Today, it’s still home to hundreds of giant red cedar, among them a tree known as the Hanging Garden, a 1,500-plus-year-old colossus, with hundreds of ferns and other plants growing on it. No wonder this coast’s indigenous people call the cedar “the tree of life” – traditionally, they made many uses of the trees, stripping sections of bark to make rope and clothing, taking chunks out of the trees as building materials. “The trees can generally survive these things,” Baby Giraffe says. I think of one of David’s doctors talking about how his brain would rewire after the operation, to compensate for the lost bits of his frontal lobe.

Two years ago, after the removal of the tumor, in his hospital bed in Redwood City, they asked him a standard test question, Where are you? His reply was St. Pancras – the train station was a place we’d driven past once in a taxi on a trip to London. That was a species of vertigo, too: I worried I’d lost him then.

On the boat ride back, we spot a brown bear with her two cubs, on a beach at low-tide, the mother turning over stones to feast on barnacles under them. Their eyesight is as poor as their sense of smell is keen, and, as the wind is coming off the land, we’re able to bring the boat in close. The cubs are playful, cat-sized, their brown-black fur more lustrous than their mom’s. She lifts her snout, and sends her cubs back into the safety of the forest. She continues eating for a bit, before following her little ones into the bush.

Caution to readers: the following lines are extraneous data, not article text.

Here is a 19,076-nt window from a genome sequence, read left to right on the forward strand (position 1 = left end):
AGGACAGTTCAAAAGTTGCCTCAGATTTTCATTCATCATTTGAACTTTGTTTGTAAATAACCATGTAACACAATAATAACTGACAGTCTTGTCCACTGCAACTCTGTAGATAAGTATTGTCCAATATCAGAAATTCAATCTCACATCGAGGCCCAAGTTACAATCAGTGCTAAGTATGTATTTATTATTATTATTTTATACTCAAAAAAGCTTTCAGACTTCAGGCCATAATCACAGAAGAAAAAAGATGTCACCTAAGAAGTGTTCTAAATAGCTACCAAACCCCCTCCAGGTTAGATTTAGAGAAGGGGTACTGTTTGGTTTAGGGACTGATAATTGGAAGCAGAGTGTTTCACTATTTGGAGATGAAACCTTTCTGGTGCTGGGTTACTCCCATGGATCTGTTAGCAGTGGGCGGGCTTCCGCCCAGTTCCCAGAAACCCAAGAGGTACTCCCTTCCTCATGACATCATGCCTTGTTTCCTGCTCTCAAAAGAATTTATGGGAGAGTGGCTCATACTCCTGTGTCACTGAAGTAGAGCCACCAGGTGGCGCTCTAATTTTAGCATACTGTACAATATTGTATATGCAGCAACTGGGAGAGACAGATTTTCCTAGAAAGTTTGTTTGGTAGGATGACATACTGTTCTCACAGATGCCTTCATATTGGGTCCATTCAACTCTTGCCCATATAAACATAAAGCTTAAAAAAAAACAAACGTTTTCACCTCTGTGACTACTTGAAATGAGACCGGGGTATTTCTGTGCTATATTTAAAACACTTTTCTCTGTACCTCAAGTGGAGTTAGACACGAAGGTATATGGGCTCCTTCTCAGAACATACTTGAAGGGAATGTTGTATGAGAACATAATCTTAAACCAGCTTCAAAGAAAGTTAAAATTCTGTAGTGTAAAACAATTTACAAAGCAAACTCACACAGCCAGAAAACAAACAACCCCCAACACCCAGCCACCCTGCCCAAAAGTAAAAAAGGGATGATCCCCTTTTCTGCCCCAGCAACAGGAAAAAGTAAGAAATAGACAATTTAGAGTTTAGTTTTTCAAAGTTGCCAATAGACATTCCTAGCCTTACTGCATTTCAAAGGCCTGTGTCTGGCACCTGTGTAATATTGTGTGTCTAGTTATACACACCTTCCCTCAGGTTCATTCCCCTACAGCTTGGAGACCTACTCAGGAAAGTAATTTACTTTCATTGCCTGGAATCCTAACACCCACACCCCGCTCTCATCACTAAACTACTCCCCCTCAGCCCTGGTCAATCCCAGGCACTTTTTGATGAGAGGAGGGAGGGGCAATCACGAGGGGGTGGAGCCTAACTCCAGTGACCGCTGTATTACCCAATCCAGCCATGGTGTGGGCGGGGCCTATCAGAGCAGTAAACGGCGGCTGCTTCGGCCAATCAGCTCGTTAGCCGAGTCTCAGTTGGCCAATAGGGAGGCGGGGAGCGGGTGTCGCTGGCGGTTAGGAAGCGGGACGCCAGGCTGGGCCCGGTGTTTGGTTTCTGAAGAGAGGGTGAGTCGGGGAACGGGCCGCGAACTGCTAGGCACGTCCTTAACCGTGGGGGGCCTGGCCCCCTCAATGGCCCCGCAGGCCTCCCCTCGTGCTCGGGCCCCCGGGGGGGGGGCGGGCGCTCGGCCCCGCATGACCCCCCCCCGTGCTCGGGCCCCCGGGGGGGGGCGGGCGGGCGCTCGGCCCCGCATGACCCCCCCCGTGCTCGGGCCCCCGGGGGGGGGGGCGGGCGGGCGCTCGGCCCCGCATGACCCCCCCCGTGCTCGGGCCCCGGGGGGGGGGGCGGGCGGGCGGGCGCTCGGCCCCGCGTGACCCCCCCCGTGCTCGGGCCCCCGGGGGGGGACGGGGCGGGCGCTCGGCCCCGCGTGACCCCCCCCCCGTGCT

You can read the land’s history, where the landslides were, where long gone native villages were because that’s where the red alders are,” says our guide Jamie during a kayak outing. Bearded, with a gymnast’s body, he’s an amateur botanist and historian who’s nearly completed his design degree at Vancouver’s top art college. “People are proud of Canada, with lots of justification. But in this area, there hasn’t been all that much to be proud of.”

He’s speaking about the treatment of the people who have long occupied this coast, the Nuu-Chah-Nulth – a group famous for its dug-out canoes and totem poles. Jamie describes the pre-contact life in such villages, the foods they foraged from these woods, the days-long ceremonies called potlatches, in which hosts gave away many of their possessions to guests. The Canadian government banned potlatch festivals for years, he says, and also removed children from their families, placing them in Christian religious boarding schools.